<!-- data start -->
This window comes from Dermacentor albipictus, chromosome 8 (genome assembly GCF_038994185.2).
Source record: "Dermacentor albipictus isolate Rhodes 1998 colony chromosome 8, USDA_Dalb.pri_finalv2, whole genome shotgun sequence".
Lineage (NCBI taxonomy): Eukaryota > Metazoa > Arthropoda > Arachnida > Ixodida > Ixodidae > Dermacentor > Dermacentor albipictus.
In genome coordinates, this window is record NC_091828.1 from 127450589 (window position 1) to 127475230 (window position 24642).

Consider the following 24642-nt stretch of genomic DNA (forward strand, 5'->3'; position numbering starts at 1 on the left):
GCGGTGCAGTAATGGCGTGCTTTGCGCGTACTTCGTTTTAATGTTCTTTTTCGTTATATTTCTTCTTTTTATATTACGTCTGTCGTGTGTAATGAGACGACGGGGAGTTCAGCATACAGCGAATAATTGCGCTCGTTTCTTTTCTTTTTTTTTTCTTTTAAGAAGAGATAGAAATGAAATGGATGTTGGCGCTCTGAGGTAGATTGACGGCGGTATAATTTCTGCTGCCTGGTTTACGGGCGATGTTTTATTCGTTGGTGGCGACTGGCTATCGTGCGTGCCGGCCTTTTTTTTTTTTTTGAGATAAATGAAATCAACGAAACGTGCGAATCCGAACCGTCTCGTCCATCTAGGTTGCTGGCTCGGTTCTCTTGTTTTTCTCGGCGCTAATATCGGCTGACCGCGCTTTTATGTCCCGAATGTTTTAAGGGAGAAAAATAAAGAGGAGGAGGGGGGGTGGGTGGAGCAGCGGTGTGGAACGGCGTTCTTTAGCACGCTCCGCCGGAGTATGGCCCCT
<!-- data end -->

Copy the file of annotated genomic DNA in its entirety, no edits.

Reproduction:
This window comes from Dermacentor albipictus, chromosome 8 (genome assembly GCF_038994185.2).
Source record: "Dermacentor albipictus isolate Rhodes 1998 colony chromosome 8, USDA_Dalb.pri_finalv2, whole genome shotgun sequence".
Lineage (NCBI taxonomy): Eukaryota > Metazoa > Arthropoda > Arachnida > Ixodida > Ixodidae > Dermacentor > Dermacentor albipictus.
In genome coordinates, this window is record NC_091828.1 from 127450589 (window position 1) to 127475230 (window position 24642).

Consider the following 24642-nt stretch of genomic DNA (forward strand, 5'->3'; position numbering starts at 1 on the left):
GCGGTGCAGTAATGGCGTGCTTTGCGCGTACTTCGTTTTAATGTTCTTTTTCGTTATATTTCTTCTTTTTATATTACGTCTGTCGTGTGTAATGAGACGACGGGGAGTTCAGCATACAGCGAATAATTGCGCTCGTTTCTTTTCTTTTTTTTTTCTTTTAAGAAGAGATAGAAATGAAATGGATGTTGGCGCTCTGAGGTAGATTGACGGCGGTATAATTTCTGCTGCCTGGTTTACGGGCGATGTTTTATTCGTTGGTGGCGACTGGCTATCGTGCGTGCCGGCCTTTTTTTTTTTTTTGAGATAAATGAAATCAACGAAACGTGCGAATCCGAACCGTCTCGTCCATCTAGGTTGCTGGCTCGGTTCTCTTGTTTTTCTCGGCGCTAATATCGGCTGACCGCGCTTTTATGTCCCGAATGTTTTAAGGGAGAAAAATAAAGAGGAGGAGGGGGGGTGGGTGGAGCAGCGGTGTGGAACGGCGTTCTTTAGCACGCTCCGCCGGAGTATGGCCCCT